David M. Trubek is Voss-Bascom Professor of Law and Dean of International Studies Emeritus at the University of Wisconsin-Madison and a Senior Global Fellow at FGV Direito SP, the FGV Law School in Sao Paulo.
In this podcast episode, Professor Trubek describes the factors within law schools that led to the creation of CLS and to its downfall. Trubek explains the rigid, hierarchical nature of the classroom, the psychological toll that things like law review took, and the sexism of law schools at the time. Duncan Kennedy’s Legal Education and the Reproduction of Hierarchy pointed this out, but it had been taken as a given, Trubek explains, until then.
Trubek discusses the momentum of the CLS movement after the first meeting, particularly as energetic debates took place between more traditional leftists and newer radicals. Trubek ultimately traces the downfall of the movement not to these internal tensions but to the crackdown on CLS from law schools, especially Harvard. Was the air of radical chic CLS adopted the cause of its downfall? Was it an integral part of its popularity in the first place? Trubek’s answer is that it’s probably both.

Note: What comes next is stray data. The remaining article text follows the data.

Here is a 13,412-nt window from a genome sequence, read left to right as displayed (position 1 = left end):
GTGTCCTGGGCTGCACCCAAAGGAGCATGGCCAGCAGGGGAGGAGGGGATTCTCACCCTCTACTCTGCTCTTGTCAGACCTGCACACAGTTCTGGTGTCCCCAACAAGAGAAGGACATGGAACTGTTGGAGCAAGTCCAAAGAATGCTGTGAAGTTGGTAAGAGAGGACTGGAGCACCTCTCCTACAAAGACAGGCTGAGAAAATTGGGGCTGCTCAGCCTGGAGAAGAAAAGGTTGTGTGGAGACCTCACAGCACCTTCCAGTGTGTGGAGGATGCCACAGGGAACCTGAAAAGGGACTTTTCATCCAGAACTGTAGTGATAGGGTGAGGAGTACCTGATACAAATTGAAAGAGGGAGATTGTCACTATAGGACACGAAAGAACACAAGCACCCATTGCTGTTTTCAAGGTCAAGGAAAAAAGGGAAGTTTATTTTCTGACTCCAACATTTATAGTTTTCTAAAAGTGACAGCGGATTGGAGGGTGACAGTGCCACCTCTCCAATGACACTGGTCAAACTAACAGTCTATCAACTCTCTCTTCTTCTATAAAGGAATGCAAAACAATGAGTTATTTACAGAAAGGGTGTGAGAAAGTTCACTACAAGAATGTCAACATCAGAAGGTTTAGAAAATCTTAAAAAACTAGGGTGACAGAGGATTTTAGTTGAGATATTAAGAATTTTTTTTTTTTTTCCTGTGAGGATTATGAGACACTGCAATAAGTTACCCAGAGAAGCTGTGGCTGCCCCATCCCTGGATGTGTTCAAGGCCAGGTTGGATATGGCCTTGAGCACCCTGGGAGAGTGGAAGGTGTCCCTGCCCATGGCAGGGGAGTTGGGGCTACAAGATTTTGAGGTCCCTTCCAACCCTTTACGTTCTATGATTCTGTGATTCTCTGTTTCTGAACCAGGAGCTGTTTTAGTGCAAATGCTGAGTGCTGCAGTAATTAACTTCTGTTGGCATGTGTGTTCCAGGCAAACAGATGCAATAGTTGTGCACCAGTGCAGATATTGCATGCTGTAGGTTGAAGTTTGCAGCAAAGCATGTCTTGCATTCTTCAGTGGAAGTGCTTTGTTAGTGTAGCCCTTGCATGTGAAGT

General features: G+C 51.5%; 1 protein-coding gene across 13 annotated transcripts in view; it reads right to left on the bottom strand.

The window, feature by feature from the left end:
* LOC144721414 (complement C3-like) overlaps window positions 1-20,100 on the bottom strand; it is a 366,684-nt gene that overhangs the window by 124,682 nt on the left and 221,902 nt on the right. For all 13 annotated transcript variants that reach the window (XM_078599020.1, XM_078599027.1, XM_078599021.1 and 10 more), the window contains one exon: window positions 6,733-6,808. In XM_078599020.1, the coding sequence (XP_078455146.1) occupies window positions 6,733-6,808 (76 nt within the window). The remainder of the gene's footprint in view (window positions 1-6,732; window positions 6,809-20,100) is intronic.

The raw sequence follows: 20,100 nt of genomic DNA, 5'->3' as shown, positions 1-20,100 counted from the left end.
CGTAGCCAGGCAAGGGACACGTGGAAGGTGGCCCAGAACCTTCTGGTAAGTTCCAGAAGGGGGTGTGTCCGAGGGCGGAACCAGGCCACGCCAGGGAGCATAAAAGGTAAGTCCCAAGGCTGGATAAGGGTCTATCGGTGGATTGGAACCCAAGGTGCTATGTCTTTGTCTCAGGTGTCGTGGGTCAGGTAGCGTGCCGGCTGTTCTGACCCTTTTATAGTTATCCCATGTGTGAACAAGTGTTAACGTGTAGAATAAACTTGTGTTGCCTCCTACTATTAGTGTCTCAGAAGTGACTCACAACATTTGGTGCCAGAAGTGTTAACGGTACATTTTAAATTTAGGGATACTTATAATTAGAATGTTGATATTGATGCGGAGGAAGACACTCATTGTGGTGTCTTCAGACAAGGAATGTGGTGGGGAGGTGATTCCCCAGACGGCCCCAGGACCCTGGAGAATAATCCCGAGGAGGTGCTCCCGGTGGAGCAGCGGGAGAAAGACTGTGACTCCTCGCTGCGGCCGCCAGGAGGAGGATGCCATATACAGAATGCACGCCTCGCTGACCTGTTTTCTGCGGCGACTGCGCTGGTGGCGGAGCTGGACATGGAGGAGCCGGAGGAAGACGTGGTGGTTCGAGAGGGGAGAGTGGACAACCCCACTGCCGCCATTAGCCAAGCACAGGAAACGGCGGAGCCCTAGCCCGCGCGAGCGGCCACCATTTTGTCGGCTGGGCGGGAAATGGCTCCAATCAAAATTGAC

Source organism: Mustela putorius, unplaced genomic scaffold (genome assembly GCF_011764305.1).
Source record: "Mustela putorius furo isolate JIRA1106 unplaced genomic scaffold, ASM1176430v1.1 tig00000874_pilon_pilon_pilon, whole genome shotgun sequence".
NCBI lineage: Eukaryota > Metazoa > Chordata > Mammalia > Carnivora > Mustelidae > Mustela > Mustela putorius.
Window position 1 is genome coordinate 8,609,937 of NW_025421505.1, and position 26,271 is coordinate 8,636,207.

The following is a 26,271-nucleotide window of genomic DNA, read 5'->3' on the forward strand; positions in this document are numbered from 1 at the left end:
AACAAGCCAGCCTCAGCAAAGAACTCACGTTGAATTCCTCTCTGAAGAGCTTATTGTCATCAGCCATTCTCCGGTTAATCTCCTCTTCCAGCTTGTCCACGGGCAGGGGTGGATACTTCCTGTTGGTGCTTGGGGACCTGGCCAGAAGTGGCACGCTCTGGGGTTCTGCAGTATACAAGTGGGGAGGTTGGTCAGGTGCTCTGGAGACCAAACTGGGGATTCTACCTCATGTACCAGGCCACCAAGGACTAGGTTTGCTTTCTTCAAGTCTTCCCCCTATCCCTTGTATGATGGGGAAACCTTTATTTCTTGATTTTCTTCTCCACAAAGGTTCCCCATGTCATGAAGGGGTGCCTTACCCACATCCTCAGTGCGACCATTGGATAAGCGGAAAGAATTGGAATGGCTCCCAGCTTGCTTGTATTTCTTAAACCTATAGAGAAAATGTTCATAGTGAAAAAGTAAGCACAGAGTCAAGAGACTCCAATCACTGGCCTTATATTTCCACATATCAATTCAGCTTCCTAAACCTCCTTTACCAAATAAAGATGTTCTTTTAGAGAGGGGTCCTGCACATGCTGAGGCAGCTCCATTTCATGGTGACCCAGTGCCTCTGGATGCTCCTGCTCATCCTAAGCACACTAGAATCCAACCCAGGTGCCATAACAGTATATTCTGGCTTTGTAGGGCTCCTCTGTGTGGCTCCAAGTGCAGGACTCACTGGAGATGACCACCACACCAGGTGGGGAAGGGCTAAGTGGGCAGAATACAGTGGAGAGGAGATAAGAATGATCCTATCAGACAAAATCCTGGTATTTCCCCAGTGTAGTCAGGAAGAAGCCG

With the CLS brand becoming toxic, new people became increasingly difficult to find, and the momentum failed. Trubek ends by discussing his remarkable career after CLS, mostly at Wisconsin and in international law, and the way CLS lives on under different names in legal academics today.
During this interview, you’ll hear Professor Trubek mention some of the other influential figures in the Critical Legal Studies movement, other schools of thought, and some important legal theoretical concepts or works. You can find links to most of those among the “Referenced Scholars and Works” section below. In addition, we’ve included a rough transcript of the entire episode below that.